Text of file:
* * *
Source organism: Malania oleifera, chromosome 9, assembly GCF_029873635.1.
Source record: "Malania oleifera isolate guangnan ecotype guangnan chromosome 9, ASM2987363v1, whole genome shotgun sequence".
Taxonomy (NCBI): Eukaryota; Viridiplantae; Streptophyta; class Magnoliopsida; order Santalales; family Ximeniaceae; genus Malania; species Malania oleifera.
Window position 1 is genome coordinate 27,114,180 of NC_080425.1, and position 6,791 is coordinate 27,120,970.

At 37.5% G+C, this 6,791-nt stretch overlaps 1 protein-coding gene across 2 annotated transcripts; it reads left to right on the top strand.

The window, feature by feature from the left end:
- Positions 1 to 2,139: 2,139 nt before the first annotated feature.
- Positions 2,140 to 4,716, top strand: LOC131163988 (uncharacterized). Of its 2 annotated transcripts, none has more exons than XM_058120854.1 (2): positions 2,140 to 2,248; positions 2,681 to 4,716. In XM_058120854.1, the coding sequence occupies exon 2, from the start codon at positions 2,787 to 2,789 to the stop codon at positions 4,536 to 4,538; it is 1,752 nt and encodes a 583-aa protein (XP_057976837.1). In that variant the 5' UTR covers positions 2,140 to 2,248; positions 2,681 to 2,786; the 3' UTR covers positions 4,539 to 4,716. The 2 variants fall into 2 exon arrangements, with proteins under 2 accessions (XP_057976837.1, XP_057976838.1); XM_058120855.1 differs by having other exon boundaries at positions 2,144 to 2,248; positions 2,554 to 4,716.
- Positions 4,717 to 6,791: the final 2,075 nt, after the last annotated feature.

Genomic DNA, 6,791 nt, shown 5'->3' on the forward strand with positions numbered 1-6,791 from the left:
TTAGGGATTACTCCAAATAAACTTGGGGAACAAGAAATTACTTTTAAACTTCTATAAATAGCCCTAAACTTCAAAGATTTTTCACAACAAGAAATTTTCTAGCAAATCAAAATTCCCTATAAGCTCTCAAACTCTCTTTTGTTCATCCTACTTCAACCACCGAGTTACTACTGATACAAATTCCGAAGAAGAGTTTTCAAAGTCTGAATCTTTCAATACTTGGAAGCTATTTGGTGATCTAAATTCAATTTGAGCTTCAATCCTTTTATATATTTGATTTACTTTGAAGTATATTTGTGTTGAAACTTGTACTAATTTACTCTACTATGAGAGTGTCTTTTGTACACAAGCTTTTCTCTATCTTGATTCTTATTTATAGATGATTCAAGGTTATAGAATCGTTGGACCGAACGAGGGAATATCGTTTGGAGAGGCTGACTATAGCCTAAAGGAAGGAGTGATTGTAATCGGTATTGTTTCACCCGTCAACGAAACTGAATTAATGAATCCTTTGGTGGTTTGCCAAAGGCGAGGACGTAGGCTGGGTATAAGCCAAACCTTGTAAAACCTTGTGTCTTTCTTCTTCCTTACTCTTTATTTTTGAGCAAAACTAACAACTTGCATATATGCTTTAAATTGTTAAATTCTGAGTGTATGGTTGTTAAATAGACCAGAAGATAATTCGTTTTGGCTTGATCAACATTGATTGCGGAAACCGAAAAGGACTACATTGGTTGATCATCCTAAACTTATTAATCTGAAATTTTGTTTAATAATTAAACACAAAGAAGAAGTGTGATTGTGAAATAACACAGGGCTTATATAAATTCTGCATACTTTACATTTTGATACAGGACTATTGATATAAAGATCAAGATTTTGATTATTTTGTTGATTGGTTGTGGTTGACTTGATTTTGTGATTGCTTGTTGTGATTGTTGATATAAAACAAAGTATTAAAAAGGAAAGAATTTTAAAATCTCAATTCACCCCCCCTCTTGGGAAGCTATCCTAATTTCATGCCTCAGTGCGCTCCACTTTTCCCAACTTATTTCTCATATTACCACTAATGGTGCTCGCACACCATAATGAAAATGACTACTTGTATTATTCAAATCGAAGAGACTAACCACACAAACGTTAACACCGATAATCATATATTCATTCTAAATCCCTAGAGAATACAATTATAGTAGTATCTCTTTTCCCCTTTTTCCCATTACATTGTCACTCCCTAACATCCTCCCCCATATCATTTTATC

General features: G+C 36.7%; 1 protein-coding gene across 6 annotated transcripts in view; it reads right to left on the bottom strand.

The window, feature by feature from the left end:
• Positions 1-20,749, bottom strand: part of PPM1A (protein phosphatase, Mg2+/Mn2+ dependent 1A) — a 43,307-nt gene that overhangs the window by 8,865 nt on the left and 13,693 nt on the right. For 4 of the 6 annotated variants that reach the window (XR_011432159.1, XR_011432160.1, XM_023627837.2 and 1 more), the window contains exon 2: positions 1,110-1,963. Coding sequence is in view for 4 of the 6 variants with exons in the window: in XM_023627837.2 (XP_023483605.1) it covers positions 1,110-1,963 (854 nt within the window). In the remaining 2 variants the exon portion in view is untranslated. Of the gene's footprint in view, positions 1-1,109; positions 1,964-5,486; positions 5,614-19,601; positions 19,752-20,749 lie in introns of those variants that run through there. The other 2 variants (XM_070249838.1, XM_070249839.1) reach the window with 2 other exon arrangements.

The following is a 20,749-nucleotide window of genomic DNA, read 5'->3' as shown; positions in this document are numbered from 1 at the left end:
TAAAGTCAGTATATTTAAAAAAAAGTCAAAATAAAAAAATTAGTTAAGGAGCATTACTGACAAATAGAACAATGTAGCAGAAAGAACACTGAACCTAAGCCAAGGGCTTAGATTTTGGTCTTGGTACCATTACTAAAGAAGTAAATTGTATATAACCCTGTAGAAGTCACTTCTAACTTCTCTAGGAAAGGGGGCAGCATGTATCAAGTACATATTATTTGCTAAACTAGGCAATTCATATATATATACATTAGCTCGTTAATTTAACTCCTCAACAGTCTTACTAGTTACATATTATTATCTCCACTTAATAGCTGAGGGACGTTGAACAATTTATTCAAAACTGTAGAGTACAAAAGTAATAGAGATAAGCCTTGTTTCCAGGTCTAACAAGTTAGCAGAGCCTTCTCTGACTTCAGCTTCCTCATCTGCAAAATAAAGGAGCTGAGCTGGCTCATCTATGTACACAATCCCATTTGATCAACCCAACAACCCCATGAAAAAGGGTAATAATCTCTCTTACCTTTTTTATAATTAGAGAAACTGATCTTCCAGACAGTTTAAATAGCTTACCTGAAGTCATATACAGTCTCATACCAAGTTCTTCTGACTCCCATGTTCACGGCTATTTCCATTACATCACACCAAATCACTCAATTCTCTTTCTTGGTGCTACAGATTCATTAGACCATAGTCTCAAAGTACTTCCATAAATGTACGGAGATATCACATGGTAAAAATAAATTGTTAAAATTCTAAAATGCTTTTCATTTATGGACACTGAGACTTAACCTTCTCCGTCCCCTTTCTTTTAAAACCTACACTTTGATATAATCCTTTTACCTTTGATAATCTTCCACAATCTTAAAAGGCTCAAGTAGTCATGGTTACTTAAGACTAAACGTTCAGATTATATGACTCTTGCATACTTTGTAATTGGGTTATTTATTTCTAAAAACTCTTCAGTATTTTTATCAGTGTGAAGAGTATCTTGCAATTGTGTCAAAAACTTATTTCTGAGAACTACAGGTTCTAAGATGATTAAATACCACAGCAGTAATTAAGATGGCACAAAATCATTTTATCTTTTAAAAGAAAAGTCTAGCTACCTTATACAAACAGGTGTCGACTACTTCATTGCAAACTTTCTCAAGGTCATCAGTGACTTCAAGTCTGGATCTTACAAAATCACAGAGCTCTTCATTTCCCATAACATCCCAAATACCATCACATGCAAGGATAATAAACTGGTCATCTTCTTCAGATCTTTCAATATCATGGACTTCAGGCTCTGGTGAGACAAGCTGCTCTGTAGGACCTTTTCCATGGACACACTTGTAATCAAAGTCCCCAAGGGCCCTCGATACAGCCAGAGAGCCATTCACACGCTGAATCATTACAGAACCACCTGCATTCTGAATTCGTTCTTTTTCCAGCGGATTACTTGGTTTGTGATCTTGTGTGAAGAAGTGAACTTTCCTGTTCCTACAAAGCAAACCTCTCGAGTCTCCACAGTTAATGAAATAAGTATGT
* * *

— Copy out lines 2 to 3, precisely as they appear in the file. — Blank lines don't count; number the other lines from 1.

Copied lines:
Source record: "Malania oleifera isolate guangnan ecotype guangnan chromosome 9, ASM2987363v1, whole genome shotgun sequence".
Taxonomy (NCBI): Eukaryota; Viridiplantae; Streptophyta; class Magnoliopsida; order Santalales; family Ximeniaceae; genus Malania; species Malania oleifera.